An Unlikely Hero
Part I: Nothing for Me
Sitting on top of the church’s clock tower, I looked down at the town below me. Although really calling St. Colette, a town was a stretch; it was tiny village. Home to a few hundred people living in old bungalow and lots of trailer homes. The place only had one store and a single greasy spoon as its restaurant. We had to take the bus to the nearest town to go to school too…
That little piece of damp, suffocating Louisiana was my birthplace. The only world I’d known since I’d been little. I’d grown up there and until the previous day, I’d been certain that I was going to die there, having accomplished nothing of note with my life…
“So, what do you say?” Centurion asked, standing above me on the roof.
I glanced up at him. Centurion was more like a statue than a person. Nearly seven foot tall and made entirely of well sculpted muscle which his costume didn’t hide much. He wore a bronze colored breast plate with matching greaves and gauntlet along with a mask shaped like the face guard of a Greek helmet. Underneath it all was a simple bodysuit that covered everything except his head. Behind him, a thick red cape hung from his shoulders, attached to the breast plate. Even though the man was in his seventies, he didn’t look older than early forties, only the occasional gray hair appeared on his beard or his cornrowed hair.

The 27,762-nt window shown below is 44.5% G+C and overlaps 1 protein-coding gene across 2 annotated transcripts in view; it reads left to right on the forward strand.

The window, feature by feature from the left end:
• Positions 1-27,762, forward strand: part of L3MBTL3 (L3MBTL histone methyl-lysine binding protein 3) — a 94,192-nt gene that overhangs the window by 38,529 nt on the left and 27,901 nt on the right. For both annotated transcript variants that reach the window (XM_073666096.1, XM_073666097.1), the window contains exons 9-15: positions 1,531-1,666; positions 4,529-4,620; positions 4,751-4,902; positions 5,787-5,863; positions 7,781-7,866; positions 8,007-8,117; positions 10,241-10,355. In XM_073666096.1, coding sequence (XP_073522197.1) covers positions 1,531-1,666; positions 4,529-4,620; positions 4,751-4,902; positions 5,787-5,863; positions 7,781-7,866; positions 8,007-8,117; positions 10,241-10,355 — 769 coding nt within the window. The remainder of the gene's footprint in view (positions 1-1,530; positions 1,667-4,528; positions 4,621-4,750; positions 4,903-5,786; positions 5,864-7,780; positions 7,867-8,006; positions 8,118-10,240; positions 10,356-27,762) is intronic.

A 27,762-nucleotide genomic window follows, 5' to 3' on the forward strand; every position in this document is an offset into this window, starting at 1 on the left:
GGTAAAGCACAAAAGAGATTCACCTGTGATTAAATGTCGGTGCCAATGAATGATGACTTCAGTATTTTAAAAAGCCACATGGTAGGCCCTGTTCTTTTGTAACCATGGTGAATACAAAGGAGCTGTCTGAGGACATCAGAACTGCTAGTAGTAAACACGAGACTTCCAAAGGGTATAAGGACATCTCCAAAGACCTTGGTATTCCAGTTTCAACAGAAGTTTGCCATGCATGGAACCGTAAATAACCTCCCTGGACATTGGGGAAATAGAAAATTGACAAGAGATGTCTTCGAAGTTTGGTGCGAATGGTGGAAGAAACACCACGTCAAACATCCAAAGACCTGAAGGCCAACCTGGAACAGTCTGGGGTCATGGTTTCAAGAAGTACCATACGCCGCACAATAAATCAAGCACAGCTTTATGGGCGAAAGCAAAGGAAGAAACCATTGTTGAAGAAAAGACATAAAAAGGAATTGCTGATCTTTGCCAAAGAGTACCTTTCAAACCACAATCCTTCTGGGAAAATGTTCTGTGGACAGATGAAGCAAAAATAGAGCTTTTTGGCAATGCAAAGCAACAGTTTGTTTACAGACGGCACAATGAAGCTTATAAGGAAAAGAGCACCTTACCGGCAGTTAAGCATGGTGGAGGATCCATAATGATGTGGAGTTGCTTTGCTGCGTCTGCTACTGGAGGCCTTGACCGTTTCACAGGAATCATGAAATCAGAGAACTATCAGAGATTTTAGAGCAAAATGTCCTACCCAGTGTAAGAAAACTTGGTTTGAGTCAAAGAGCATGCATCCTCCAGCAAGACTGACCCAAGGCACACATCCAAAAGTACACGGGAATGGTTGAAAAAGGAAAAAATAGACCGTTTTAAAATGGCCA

“I don’t know…” I sighed. “I mean its not like there’s anything for me here… But why me?” I asked.
“I don’t know. Nobody does, the heart has never explained itself to anyone, it chose those it sees as a good host. That means that surely the Heart saw something in you Tyler, something worth exalting.”